Learner Player Persona By Kaymo 2023

Part 1: Gather & Analyze Some Information

I researched and found articles and research sources to compare/contrast their findings. I analyzed what is unique and essential to my target audience. I summarized my learner-player persona’s learning needs, frustration, and motivation points. I also cited and inserted three references I selected at the bottom of the card.

In addition, I discussed with one adult who experienced difficulties learning mathematics in junior high school and was sent to pursue her schooling in a vocational program. We had such different academic paths that I can use her comments to see which ones align with what my students tell me. We did the Bartle’s (the French version was awkward) and Quantic Foundry’s player type together to answer the closest we imagined our students would respond.

I was not able to interview or survey students due to time constraints. I would have to prepare a specific survey or a questionnaire in French or Creole and find a teacher to allow me to borrow their students for 15 minutes. Then, translate back, but this could be awkward since the culture here in Reunion Island is unique and different from US technical and community colleges. Anyway, the assignment helped me to think about this preparation phase and how much time and effort must be planned.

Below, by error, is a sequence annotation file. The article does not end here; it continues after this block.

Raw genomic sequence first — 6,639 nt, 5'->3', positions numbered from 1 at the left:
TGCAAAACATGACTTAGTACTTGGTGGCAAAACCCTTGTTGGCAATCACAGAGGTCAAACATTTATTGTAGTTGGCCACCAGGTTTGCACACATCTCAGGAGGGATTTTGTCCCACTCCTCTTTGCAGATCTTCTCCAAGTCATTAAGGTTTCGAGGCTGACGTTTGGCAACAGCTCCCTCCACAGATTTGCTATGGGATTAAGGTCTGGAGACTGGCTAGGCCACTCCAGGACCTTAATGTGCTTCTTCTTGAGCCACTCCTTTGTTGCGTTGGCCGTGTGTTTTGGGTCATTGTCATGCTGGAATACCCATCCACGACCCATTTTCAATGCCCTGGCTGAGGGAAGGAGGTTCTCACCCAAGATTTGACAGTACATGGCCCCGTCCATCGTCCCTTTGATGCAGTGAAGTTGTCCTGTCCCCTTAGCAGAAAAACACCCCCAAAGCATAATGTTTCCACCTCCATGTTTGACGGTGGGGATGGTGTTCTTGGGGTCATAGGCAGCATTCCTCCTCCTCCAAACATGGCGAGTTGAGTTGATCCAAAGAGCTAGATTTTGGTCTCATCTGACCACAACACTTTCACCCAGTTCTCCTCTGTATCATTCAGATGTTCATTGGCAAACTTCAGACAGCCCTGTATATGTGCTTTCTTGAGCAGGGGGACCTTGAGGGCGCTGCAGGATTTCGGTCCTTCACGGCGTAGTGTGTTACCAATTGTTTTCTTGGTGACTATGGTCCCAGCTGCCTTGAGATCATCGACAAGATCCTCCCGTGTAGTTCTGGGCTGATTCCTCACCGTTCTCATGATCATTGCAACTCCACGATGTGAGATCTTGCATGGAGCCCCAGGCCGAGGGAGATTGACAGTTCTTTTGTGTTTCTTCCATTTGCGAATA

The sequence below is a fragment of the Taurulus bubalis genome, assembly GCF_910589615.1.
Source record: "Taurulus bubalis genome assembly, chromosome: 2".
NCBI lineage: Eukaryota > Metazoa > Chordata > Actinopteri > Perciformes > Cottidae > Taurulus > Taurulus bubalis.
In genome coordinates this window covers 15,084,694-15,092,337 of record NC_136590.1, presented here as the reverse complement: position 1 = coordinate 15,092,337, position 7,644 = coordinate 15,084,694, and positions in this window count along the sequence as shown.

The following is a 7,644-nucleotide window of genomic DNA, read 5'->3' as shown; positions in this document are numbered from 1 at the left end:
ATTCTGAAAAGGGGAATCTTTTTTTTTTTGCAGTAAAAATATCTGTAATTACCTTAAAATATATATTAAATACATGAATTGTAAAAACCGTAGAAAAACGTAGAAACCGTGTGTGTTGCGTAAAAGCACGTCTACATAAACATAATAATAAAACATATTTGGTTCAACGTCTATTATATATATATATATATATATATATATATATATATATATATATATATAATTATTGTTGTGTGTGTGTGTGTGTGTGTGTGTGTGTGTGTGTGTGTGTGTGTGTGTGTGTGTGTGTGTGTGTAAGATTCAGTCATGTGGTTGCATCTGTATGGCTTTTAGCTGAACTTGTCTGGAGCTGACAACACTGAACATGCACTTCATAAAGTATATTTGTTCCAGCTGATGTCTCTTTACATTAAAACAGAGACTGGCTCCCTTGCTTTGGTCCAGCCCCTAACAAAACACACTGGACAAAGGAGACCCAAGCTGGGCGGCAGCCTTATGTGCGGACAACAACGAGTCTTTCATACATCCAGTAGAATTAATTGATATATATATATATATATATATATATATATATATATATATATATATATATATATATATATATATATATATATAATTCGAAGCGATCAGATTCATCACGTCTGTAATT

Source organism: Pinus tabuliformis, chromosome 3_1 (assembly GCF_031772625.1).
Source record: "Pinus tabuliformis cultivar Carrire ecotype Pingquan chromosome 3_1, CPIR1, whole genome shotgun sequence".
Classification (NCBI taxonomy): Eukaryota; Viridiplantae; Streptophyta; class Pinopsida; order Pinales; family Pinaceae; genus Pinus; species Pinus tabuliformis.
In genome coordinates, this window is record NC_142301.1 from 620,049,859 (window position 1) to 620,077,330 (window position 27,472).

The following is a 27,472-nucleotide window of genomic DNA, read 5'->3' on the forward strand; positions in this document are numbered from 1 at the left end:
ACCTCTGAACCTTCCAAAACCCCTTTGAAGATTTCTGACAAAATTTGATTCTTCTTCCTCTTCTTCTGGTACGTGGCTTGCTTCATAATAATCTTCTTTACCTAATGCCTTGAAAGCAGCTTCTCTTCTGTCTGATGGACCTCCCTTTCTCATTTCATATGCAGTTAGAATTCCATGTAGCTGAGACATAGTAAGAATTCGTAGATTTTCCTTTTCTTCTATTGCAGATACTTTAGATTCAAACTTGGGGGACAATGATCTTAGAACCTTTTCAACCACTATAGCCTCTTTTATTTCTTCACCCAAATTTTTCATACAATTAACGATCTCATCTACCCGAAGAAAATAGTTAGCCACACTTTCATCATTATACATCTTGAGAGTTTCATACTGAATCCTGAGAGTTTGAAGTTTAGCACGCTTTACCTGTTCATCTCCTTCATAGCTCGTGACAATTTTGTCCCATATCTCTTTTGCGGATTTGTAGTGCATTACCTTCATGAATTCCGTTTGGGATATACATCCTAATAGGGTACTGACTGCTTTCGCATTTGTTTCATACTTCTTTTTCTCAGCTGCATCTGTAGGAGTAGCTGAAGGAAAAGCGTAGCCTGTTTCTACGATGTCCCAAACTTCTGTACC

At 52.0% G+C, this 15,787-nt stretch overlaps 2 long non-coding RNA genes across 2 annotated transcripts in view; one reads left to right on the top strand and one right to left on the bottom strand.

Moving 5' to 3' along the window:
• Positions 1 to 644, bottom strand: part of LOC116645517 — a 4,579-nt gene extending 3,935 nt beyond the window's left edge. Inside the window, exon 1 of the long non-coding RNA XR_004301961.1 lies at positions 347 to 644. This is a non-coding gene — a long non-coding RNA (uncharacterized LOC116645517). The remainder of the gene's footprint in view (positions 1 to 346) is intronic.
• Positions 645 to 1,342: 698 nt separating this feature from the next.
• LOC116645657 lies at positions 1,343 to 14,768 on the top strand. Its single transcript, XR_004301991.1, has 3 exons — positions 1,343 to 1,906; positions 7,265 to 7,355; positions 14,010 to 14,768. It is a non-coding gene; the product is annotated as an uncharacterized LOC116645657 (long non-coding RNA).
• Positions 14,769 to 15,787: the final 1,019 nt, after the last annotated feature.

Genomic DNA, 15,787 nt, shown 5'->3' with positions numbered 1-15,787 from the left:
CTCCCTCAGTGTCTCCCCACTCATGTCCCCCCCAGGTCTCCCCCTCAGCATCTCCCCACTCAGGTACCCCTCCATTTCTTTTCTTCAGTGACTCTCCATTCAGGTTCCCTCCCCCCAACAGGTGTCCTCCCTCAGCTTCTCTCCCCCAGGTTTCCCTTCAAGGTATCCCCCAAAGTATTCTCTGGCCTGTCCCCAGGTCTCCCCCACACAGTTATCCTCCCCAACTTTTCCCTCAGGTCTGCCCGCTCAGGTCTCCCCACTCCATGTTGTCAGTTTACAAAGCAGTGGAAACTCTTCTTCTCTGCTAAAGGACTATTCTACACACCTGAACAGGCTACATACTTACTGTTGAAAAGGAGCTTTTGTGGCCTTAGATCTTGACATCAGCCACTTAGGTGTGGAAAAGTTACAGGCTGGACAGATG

Part 2: Develop One Learner-Player Persona

I used my preferred design tool (adobe XD) and a photo from Adobe Stock to create my persona card. I was inspired by a few cards I could find with a search engine that gave me the ideas I needed to create a unique layout tailored to my content. I did not cite them; I only borrowed some general UX ideas and made my own from scratch.
See my learner-player persona here. This persona will evolve as I plan to iterate on this as I will continue the design phase and refine the key points.

See screenshot below. Click here for the online “LIVE” version
learner player persona


Part 3: Test Your Persona, Game/Simulation Alignment

The games/simulations I found did not fit well with my persona. On one side, the learning simulation and games used in an academic setting would probably be uninteresting. On the other hand, the games I found needed to include more learning needs. First, I will need a realistic simulation base having math and physics phenomena rigorously calculated and rendered in a real-world (with a twist of fantasy) setting. Something that would make the problem to solve intriguing and activate students’ curiosity. Due to their player types, the game will also include appealing mechanics, such as remotely controlling the motion of a car (not just activating signal traffic). There will be plenty of data to show what is invisible. The first levels should be easy (in a complex environment) to make learners at ease and feel smart to continue. The scaffolding will get less and less. Ultimately, I imagine a learner creating a model and testing it to feel competent about the entire process (still to be defined), including the basics maths and required.